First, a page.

Comedy Icon Will Perform at Benefit for Broward House
Sandra Bernhard remembers a performance on a certain gay cruise that did not go well.
“I was laughing about the ship, calling it the ship of fools, and making fun of the whole idea of being out on the ocean in this Vegas-like performance room, and these queens got really bent out of shape and freaked out,” Bernhard recalls. “They were all from the Midwest and saved their money for this trip. They started throwing their glasses at me and I had to get myself off stage. That was one of the most unpleasant experiences I’ve ever had performing.”
That was 15 years ago, and the world has changed—there’s little chance of anyone hurling a glass at Bernhard when she performs at Parker Playhouse Saturday, March 27. The show is a benefit for Broward House, an organization dedicated to improving the lives of individuals living with HIV and other health issues by providing various services. The performance will feature Bernhard’s trademark mix of comedy and music.
“It’s my style,” she says, “sort of a post-modern mash-up of monologues, cultural observations, music and general hilarity.”
Bernhard’s musical repertoire—she trained as a vocalist and when she was younger wanted to sing opera—mirrors her eclectic tastes. She cut her rock and roll teeth on Janis Joplin and Jimi Hendrix, but also honed her ear for pop standards with Barbra Streisand, Burt Bacharach and Dionne Warwick. Right now she’s listening to new material by her pal Chrissie Hynde, the Scissor Sisters, and Lady Gaga, who she calls crazy and interesting. Bernhard will probably perform a mix of vocal classics and rock and roll, as well as songs from her latest CD, Whatever It Takes.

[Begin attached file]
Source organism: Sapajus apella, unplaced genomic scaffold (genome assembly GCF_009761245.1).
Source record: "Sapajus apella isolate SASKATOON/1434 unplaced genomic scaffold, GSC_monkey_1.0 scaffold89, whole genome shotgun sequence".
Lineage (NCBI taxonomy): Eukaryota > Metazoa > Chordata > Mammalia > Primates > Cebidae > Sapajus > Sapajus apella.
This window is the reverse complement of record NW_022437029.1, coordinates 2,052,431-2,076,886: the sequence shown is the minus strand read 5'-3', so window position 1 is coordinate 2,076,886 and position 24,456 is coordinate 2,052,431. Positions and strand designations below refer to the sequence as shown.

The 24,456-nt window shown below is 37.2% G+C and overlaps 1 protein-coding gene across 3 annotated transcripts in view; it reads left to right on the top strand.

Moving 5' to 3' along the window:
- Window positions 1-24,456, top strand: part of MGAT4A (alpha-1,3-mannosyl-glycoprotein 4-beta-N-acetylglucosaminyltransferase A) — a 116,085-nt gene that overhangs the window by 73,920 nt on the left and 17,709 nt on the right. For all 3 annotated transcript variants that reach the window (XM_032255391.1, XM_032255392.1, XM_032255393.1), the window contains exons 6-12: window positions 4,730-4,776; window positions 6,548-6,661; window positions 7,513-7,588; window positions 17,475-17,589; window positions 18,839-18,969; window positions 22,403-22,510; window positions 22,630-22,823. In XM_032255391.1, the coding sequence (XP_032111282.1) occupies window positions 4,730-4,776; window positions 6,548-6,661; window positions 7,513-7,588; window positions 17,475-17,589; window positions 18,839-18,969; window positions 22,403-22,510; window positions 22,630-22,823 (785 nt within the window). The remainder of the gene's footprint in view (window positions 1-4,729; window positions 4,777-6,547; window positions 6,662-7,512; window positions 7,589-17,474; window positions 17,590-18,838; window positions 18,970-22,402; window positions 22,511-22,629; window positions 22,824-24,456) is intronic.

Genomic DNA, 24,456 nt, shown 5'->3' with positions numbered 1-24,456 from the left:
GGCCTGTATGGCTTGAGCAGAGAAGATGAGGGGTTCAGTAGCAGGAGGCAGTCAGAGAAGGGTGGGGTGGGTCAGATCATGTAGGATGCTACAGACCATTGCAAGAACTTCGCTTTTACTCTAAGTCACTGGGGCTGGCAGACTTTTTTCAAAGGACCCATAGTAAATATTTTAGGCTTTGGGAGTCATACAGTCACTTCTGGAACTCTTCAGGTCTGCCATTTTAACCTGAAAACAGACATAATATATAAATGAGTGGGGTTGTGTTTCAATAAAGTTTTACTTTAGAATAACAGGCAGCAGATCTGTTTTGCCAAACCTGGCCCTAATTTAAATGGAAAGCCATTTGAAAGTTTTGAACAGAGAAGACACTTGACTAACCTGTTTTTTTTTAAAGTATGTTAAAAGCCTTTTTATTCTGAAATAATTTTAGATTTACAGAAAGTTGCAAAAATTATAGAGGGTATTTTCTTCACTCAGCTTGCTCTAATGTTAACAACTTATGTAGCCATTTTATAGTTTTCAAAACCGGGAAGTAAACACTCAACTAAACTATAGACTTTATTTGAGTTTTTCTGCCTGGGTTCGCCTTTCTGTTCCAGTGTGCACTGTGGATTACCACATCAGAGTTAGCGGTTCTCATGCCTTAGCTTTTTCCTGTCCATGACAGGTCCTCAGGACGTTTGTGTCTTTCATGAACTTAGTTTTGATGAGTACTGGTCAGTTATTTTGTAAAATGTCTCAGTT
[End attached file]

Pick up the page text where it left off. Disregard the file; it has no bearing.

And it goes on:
And for those looking forward to hearing Bernhard’s current world view, expect some riffing on a certain aspect of mass entertainment.
“I think one of the most interesting things is the disgusting evolution of reality television and people who have no talent taking away work from people like me who have spent their whole lives creating a body of work that deserves an outlet,” says Bernhard. “Culturally we’re in a bad period and I don’t see it changing anytime soon because the powers that be support it. It’s cheap entertainment. People want to be the center of attention and they’ll do anything. I think we’re culturally bankrupt, and that bothers me and disappoints me, and, to a certain degree, pisses me off.”
Bernhard was ahead of the curve when it comes to reality television. In the 1990s she pitched an idea to HBO: a day in the life of Sandra Bernhard, a lightly scripted version of Berrnhard’s own life, something along the lines of Larry David’s “Curb Your Enthusiasm,” which debuted in 2000.
“They looked at me and said, ‘I don’t understand what you mean,’” Bernhard says. “Now of course, 15 years later, it’s all come to pass. I’m not sure I could do it at this point. I wouldn’t be willing to go to those places that people go to. Probably what I do isn’t weird or exploitative enough. If it didn’t happen then it’s not going to happen.”